Cat Urine Extract As A Feral Cat Management Tool
Cats may be the most popular companion animal in the world. As a result, cats often roam free wherever humans have brought them. Unfortunately, free-roaming cats—both outdoor companion animals, and feral cats—can cause problems. Cats hunt local wildlife. And they can spread diseases through their urine and feces. To solve these problems, advocates for cats need humane ways to manage free-roaming cat populations. This paper explores the use of a cat urine extract to discourage cats from living and hunting in sensitive areas. This extract can be used as a lure and as a deterrent for feral cats and small wildcats.
Cats mark their territories with urine markings. This means other cats take interest in the urine markings. When cats sniff other cats’ markings, they show what is called the “Flehmen response.” The Flehmen response is the behavior whereby a cat curls back its upper lip, exposing its teeth. This allows the cats to better smell pheromones, such as felinine, in the urine. Cats use these pheromones to identify one another. Unlike dogs, cats do not “overmark,” or urinate on top of, one another’s markings. Instead, they usually leave the immediate area. Because cats avoid staying in areas marked by other cats, humans have tried to keep cats away from certain areas by placing artificial cat urine markings. We use urine collected from domestic cats for this. But, storing cat urine can be difficult; it tends to decay and emit an ammonia smell, which does not keep cats away.
The researchers in this study decided to try preserving the cat urine to prevent it from decaying and smelling different. They collected cat urine from several young male cats. And they combined the urine with chloroform and methanol. The researchers then extracted an organic solution from this combination. This was the urine extract used in the rest of the study. To test whether cats would respond to the extract, the researchers introduced six cats to test tubes containing the extract. All of the cats sniffed the test tube and showed the Flehmen response.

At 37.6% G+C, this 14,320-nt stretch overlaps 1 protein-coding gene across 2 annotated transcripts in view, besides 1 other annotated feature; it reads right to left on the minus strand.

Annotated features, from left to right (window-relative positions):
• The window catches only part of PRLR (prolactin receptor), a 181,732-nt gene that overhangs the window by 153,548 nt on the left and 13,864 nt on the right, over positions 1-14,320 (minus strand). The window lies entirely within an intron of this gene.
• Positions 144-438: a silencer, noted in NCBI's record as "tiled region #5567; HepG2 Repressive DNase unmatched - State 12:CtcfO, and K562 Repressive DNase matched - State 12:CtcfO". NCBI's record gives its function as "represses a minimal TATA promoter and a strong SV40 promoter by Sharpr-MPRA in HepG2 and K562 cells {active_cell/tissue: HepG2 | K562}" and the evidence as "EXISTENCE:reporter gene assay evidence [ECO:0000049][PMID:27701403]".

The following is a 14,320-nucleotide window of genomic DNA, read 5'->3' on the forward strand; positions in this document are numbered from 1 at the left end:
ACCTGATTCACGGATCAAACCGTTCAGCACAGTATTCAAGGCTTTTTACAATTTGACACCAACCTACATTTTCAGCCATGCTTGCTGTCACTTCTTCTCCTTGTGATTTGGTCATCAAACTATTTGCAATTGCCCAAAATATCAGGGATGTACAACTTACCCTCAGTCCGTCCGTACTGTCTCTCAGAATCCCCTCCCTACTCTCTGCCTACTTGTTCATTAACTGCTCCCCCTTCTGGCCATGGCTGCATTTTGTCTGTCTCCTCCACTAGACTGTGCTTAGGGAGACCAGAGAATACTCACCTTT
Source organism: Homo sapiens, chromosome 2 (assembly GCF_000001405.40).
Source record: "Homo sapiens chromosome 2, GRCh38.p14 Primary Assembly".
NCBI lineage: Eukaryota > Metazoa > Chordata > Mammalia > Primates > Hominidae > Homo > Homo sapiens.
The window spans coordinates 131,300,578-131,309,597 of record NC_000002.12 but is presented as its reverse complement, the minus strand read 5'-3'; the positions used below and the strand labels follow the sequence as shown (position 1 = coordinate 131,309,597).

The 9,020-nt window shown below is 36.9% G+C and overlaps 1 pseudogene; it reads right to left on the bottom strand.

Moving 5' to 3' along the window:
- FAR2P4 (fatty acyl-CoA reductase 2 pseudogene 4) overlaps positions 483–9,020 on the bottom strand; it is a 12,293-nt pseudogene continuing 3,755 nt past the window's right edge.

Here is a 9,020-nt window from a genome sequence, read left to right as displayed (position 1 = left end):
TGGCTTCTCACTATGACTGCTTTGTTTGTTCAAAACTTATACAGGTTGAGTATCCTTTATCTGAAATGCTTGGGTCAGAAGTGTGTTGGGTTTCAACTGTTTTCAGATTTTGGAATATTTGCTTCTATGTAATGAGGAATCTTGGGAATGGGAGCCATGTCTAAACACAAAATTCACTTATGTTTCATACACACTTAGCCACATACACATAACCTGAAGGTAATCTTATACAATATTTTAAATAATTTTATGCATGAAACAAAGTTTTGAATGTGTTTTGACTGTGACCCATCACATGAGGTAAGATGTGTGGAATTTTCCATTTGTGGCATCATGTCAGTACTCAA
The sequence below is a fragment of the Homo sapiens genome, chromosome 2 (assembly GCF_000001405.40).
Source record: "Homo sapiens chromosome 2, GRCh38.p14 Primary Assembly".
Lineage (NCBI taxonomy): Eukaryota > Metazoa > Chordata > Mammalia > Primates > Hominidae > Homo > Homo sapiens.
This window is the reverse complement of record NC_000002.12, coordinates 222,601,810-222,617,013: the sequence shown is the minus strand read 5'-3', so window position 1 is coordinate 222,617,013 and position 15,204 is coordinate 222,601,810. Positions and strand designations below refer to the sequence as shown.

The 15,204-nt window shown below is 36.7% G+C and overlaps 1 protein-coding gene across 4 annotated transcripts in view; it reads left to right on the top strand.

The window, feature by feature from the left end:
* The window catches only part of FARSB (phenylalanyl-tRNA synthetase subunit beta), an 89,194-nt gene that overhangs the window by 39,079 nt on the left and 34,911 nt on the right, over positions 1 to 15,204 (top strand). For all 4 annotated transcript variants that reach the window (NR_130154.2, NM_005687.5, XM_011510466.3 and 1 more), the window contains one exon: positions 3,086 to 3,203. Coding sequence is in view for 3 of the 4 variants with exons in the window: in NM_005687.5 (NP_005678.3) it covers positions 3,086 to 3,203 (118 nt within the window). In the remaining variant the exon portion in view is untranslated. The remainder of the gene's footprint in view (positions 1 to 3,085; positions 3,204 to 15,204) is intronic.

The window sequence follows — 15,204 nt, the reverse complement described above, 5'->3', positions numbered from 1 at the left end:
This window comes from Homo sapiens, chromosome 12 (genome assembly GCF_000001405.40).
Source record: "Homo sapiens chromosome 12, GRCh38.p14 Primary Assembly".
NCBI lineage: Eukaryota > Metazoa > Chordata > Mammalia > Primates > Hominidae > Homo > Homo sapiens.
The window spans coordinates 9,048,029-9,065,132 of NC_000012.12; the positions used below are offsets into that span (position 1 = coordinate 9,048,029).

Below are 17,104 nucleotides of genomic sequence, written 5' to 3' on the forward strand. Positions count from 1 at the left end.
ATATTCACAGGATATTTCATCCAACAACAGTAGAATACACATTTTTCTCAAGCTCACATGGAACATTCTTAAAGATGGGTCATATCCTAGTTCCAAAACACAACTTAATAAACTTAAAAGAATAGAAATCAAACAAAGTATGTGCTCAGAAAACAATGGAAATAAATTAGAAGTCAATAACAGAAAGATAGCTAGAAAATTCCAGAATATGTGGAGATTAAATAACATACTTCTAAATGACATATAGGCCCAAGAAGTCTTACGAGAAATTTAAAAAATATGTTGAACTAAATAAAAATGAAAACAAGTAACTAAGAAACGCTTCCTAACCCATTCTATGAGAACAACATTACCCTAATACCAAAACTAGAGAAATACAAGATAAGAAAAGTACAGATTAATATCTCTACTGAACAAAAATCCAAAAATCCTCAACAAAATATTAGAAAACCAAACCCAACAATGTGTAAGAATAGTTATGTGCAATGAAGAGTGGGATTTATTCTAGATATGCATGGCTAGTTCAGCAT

As cats are interested in sniffing each other’s urine markers, the researchers also wondered whether the organic urine extract could be used to lure cats to traps or to hidden cameras. In a lab setting, the researchers found that cats spent more time investigating glass panes treated with urine solution than untreated glass panes. The researchers decided to try using the solution to attract free-roaming cats to hidden cameras. As a control, the researchers first tested cats’ responses to the boxes treated with chloroform rather than the urine extract. No cats came close enough to the control camera boxes to be photographed and identified. But, when the urine-treated camera boxes were left in place for three months, 10 cats could be identified on camera.
Even though the urine extract could attract cats to the camera box, cats also avoided urinating or defecating in areas where the extract was present. When the researchers treated filter paper with the urine extract and placed it in a window, several cats were seen on video. But no cat feces were found in the passageway near the window. In comparison, when the researchers placed chloroform-treated filter paper in the window, cats did defecate in the passageway. When the researchers placed urine-treated filter paper near a pre-school sandbox, the researchers saw four cats sniffing the filter paper. The cats showed the Flehmen response and left the sandbox without urinating or defecating.
Finally, the researchers tested the response bobcats would have to domestic cat urine. They placed a cup of cat urine extract in a bobcat enclosure. The first bobcat to respond was male, and he took 10 minutes to respond. He sniffed the extract, gave the Flehmen response, and left the extract. After 30 minutes, two more male bobcats found the extract. They responded the same way as the first bobcat. When the researchers presented three bobcats—two males and a female—with extract-treated filter paper, they also had the same response.
In summary, urine extract created from the organic solvent proved to be an effective lure for both domestic and wild felines. This is ideal for studying free-roaming cats, because they leave the area after investigating the urine extract. In comparison, cats lured with catnip or food tend to stay nearby. Cat urine extract is a promising method for both studying free-roaming cats and deterring them from marking new areas. Advocates for free-roaming cats should take notice. Many proposals to manage the behavior of free-roaming cats involve killing unwanted cats. Using a urine extract to study and manage outdoor cats offers a much more ethical alternative.